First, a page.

Mr. Penumbra's 24-Hour Bookstore was the surprise of the year for me. I had heard rumblings about it but wasn't fully committed to investigating it further until my librarian recommended it to me. The day before we left for Christmas break she called me down to the library to pursue the new shipment of books she had acquired, so I could pick my holiday reading. Sloan's novel was there as well as Ally Condie's Matched and Crossed, which have been on my TBR forever, so I snapped them up. I decided I needed a little break from YA and series, so I picked up Mr. Penumbra's 24-Hour Bookstore first. I didn't really know what it was about, but as Jamie at The Perpetual Page Turner recently wrote, there is a beauty in going in blind - no expectations, and what I found on the other side was fascinating, slightly mysterious, and overall satisfying. The only book I read this year besides Gillian Flynn's Gone Girl that was so compelling I read it in a day, this novel is a brilliant commentary on the intersection of print and web-based technologies and the dangers of dependency on both.
The novel follows main character Clay Jannon, a fledgling designer, through his ordinary life dealing with ordinary things like layoffs, job searches, roommates, and relationships, but all of that changes when, on a whim, he enters Mr. Penumbra's 24-Hour Bookstore, whose front window boosts a "We're Hiring" sign. Immediately, Clay is intrigued if confused by the store's shape, size, and contents - most of which are books he's never seen or heard of - as well as its mysterious owner, Mr. Penumbra. Clay takes the night shift, which brings him in contact with Mr. Penumbra's many colorful patrons as well as Kat, a self-proclaimed Googler, and when his curiosity gets the better of him, he is plunged into a world of cryptic texts, secret societies, and archaic methods of coding and decoding. Can Clay and his friends convince Mr. Penumbra and his patrons that technology can help them on their quest? Can they uncover the secret to immortality encoded by "The Founder" hundreds of years ago?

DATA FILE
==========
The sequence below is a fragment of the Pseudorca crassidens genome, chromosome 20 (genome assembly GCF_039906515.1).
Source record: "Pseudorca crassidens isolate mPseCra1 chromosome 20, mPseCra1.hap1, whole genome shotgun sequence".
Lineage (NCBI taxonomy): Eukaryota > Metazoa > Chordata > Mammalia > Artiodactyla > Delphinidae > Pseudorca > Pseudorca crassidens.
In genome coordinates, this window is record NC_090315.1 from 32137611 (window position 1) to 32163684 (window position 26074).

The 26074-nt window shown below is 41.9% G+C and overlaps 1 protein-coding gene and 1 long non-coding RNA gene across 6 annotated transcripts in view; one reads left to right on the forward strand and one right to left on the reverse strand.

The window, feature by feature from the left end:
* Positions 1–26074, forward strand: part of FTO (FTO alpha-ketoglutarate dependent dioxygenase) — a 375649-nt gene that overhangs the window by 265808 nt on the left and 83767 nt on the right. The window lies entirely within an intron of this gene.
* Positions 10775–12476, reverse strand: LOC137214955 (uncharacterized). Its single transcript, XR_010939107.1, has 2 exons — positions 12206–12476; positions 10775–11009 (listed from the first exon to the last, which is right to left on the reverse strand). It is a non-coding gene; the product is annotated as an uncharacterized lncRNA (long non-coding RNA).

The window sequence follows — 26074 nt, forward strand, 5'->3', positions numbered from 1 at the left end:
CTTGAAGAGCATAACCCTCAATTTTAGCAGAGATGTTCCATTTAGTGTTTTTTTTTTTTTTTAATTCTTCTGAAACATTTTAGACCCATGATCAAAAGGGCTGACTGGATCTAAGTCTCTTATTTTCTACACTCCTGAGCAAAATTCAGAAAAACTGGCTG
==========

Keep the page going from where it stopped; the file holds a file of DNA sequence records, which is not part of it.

This book is a mish-mash of genres that blend into a seamless commentary on our ever evolving relationship with technology. It's part typographer's Bible, archeology dig, Hardy Boys mystery, literary criticism, and techie manual. The novel highlights the power of following your instincts and daring to make a mark on the world. In his epilogue, Sloan brings the book full-circle and reflects on some of its more philosophical aspects. Almost like a challenge to the reader, he writes, "But I hope you will remember this: A man walking fast down a dark lonely street. Quick steps and hard breathing, all wonder and need. A bell above a door and the tinkle it makes. A clerk and a ladder and warm golden light, and then: the right book exactly, at exactly the right time" (288). Ultimately, it is about the saving power of literature - how it can make you climb out of yourself - how it can sustain you.
If you're not yet convinced that you need to read this book, I leave you now with my favorite quote from the novel:
"Neel takes a sharp breath and I know exactly what it means. It means: I have waited my whole life to walk through a secret passage built into a bookshelf" (143).
Sloan's novel is that secret passage in the bookshelf that so many of us have longed for but have yet to find.
Best matched with bibliophiles and techies.